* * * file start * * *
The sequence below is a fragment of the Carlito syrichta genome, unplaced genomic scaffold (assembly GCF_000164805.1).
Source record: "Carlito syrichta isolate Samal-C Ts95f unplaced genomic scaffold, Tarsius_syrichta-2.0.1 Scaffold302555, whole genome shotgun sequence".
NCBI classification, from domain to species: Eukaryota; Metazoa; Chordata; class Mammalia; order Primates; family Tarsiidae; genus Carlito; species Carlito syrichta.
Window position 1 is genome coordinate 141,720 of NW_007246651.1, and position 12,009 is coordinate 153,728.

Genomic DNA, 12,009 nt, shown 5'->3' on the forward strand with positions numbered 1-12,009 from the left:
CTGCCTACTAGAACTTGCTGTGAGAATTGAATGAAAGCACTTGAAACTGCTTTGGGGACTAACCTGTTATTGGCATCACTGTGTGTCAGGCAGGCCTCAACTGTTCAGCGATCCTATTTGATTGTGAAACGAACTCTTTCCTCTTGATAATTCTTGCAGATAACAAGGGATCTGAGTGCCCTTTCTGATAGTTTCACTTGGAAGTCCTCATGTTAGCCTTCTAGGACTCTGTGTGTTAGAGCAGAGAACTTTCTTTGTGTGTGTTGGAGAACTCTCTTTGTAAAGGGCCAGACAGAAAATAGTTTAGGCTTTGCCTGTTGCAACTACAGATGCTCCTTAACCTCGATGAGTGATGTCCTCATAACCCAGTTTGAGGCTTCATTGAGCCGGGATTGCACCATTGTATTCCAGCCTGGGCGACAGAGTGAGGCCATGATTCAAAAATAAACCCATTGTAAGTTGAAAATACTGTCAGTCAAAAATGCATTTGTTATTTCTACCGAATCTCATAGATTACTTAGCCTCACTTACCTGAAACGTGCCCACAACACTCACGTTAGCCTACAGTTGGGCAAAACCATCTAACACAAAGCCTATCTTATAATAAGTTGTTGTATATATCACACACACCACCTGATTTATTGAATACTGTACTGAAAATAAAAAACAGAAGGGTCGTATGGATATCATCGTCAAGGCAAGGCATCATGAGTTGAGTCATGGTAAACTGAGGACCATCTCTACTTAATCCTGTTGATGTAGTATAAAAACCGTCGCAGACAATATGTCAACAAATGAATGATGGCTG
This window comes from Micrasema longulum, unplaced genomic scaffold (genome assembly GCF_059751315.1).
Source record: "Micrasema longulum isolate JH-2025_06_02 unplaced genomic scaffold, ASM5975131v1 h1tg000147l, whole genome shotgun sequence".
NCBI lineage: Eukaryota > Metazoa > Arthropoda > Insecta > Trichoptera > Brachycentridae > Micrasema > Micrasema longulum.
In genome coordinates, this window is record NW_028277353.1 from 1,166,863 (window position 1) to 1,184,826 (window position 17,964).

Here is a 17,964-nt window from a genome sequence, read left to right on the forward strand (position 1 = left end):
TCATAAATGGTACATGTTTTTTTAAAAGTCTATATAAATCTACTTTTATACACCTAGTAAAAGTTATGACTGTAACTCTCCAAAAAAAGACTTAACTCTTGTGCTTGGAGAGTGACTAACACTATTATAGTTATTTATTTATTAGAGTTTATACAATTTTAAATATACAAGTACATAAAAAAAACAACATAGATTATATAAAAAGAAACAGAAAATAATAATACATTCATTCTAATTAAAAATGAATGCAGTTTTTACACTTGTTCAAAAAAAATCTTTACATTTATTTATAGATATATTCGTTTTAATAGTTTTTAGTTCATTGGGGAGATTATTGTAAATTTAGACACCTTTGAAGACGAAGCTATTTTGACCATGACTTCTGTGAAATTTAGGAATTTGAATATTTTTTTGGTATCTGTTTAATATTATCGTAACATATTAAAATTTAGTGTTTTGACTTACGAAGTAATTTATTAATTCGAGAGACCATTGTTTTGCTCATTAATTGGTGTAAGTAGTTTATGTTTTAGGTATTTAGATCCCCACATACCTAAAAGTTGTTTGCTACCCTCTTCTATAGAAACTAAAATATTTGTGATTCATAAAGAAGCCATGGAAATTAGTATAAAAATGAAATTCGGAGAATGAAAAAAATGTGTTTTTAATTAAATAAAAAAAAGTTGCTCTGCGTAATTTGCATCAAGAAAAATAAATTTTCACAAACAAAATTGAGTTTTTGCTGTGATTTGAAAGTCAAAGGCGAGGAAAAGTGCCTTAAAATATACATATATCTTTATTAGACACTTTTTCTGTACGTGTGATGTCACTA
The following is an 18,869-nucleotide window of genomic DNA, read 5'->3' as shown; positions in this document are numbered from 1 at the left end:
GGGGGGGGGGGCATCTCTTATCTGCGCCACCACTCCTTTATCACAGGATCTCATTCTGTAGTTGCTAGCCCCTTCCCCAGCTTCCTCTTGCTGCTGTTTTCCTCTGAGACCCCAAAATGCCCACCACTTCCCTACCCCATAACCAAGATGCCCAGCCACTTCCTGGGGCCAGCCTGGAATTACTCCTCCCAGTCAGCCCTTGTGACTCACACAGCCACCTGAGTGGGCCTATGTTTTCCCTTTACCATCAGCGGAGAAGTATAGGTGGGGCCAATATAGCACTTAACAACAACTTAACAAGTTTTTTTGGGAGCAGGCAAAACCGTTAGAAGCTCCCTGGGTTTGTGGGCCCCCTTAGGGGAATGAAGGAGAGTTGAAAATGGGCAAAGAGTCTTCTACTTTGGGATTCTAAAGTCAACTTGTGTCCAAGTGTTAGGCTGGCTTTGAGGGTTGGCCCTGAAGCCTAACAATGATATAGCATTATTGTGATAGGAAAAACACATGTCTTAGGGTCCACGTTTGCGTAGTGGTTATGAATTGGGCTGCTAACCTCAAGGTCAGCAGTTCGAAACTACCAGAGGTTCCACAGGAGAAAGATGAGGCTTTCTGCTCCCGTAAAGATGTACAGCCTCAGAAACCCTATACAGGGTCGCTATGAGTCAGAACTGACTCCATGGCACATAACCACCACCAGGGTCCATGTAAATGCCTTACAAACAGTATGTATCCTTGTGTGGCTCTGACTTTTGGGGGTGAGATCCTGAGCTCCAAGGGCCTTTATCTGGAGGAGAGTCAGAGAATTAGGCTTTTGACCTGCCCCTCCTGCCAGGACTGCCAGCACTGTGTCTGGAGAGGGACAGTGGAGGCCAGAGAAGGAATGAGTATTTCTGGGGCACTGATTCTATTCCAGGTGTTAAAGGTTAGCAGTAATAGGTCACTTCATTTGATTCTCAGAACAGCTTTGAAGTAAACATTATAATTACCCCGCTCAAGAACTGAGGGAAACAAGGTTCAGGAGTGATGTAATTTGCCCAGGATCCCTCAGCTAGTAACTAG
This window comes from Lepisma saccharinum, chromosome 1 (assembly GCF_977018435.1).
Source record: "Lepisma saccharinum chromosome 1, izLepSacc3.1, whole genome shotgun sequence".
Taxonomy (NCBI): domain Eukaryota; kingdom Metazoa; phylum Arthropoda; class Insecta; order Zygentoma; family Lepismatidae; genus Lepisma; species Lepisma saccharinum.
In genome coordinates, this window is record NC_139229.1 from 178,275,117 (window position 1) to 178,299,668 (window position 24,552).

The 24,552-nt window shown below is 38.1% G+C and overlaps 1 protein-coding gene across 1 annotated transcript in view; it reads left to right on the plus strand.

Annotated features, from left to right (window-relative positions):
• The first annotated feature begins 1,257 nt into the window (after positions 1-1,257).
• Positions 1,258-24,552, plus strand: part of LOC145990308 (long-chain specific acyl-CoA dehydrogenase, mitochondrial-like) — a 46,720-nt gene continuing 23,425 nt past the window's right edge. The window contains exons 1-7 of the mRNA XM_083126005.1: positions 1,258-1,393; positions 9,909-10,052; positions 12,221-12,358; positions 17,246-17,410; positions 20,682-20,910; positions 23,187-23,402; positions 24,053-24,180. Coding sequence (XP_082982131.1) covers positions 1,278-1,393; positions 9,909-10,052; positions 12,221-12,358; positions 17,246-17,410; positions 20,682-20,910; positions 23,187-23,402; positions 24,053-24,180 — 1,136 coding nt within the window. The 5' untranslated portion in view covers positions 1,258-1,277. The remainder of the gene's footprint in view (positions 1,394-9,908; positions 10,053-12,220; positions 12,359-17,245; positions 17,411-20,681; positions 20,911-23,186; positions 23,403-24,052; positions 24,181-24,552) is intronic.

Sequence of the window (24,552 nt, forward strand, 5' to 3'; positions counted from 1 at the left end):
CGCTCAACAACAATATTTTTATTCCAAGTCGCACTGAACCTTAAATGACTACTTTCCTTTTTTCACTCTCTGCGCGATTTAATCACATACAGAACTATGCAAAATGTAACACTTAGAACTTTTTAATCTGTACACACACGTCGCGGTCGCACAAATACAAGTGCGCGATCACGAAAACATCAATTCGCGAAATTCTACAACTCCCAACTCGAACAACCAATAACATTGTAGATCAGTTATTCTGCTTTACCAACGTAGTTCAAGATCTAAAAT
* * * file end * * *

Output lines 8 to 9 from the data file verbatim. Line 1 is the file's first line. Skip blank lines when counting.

Source record: "Micrasema longulum isolate JH-2025_06_02 unplaced genomic scaffold, ASM5975131v1 h1tg000147l, whole genome shotgun sequence".
NCBI lineage: Eukaryota > Metazoa > Arthropoda > Insecta > Trichoptera > Brachycentridae > Micrasema > Micrasema longulum.